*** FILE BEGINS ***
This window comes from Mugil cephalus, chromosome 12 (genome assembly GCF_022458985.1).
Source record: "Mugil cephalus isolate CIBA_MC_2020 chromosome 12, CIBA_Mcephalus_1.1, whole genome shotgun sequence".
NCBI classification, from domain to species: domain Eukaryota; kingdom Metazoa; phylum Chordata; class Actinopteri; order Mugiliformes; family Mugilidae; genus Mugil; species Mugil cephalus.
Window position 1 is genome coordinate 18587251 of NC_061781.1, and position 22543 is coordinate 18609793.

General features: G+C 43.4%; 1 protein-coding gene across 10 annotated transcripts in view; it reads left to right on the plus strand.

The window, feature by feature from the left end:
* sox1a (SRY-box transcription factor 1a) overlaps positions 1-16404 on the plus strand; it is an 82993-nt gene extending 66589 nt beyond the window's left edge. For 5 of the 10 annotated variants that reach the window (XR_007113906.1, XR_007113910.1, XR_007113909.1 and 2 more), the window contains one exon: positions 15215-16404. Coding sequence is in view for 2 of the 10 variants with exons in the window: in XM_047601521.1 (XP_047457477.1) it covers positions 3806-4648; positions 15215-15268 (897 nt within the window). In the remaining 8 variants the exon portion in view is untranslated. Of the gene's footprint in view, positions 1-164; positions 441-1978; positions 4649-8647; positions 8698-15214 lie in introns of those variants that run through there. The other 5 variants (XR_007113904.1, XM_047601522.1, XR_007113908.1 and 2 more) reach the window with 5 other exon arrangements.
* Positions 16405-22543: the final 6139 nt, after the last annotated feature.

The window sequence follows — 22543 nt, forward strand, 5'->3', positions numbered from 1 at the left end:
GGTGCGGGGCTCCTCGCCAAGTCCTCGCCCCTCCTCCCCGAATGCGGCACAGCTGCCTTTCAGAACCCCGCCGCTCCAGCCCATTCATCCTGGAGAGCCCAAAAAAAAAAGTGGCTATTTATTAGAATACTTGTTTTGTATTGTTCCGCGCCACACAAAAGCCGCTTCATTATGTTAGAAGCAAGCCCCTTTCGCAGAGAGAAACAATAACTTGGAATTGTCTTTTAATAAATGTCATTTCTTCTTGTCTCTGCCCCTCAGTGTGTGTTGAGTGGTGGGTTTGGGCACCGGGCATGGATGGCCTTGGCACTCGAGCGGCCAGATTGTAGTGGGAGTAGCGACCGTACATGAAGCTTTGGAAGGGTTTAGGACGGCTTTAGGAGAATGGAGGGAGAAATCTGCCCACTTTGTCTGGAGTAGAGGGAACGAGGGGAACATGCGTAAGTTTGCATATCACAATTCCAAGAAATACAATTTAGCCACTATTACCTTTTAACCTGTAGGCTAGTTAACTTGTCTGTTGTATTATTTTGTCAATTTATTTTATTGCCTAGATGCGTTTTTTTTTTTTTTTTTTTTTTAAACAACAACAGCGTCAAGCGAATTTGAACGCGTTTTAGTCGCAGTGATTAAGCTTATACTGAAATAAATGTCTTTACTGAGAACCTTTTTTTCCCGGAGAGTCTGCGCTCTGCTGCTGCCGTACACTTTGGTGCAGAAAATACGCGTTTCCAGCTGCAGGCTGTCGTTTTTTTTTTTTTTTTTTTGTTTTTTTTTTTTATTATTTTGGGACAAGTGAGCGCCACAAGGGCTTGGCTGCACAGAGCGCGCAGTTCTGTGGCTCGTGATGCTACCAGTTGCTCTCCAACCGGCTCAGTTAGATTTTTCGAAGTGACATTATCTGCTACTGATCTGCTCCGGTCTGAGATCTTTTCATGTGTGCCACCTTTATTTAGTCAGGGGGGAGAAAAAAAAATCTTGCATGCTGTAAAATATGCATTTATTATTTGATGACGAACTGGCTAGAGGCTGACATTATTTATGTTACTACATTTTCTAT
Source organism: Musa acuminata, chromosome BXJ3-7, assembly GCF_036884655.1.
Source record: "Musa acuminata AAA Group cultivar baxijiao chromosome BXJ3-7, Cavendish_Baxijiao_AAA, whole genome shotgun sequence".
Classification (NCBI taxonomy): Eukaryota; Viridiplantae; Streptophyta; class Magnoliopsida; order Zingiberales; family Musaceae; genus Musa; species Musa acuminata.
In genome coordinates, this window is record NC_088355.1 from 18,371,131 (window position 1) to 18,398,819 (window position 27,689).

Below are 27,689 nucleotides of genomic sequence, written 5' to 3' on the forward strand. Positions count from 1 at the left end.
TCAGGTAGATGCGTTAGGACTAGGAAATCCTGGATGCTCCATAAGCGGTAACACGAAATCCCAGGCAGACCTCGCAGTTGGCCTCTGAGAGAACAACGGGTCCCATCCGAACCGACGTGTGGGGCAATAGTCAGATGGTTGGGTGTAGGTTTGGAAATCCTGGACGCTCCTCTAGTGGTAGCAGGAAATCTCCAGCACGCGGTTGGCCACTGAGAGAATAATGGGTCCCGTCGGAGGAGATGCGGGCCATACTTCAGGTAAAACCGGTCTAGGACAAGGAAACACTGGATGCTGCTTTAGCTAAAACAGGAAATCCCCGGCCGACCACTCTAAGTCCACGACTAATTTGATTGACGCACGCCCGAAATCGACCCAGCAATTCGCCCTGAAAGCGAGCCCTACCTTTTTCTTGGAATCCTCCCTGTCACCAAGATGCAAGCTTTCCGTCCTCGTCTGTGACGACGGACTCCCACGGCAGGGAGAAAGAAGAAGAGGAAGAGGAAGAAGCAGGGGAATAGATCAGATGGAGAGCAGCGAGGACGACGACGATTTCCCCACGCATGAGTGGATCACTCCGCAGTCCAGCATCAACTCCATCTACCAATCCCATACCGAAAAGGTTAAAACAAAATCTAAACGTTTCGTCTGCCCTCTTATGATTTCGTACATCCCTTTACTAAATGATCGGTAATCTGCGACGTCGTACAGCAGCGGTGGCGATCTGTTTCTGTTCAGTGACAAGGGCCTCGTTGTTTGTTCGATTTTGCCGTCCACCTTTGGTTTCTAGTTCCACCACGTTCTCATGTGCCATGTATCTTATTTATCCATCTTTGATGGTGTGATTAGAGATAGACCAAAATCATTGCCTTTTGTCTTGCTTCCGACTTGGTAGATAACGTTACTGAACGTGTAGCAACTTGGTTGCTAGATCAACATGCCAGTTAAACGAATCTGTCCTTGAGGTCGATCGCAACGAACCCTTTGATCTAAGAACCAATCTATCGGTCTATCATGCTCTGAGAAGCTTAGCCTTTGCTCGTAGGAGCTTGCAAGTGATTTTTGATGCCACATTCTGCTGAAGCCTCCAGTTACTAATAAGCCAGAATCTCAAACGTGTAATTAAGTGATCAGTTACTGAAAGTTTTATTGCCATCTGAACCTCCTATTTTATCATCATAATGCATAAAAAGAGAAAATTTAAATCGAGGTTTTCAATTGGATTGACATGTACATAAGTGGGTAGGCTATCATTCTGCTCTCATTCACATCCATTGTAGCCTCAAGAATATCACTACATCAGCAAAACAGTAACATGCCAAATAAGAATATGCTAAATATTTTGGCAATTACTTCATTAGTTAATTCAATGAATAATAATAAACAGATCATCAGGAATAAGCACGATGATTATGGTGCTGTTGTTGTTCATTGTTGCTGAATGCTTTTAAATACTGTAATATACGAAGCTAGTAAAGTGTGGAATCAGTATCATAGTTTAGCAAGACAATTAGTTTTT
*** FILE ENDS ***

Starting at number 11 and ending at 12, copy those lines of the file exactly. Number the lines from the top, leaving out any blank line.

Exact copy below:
Source organism: Musa acuminata, chromosome BXJ3-7, assembly GCF_036884655.1.
Source record: "Musa acuminata AAA Group cultivar baxijiao chromosome BXJ3-7, Cavendish_Baxijiao_AAA, whole genome shotgun sequence".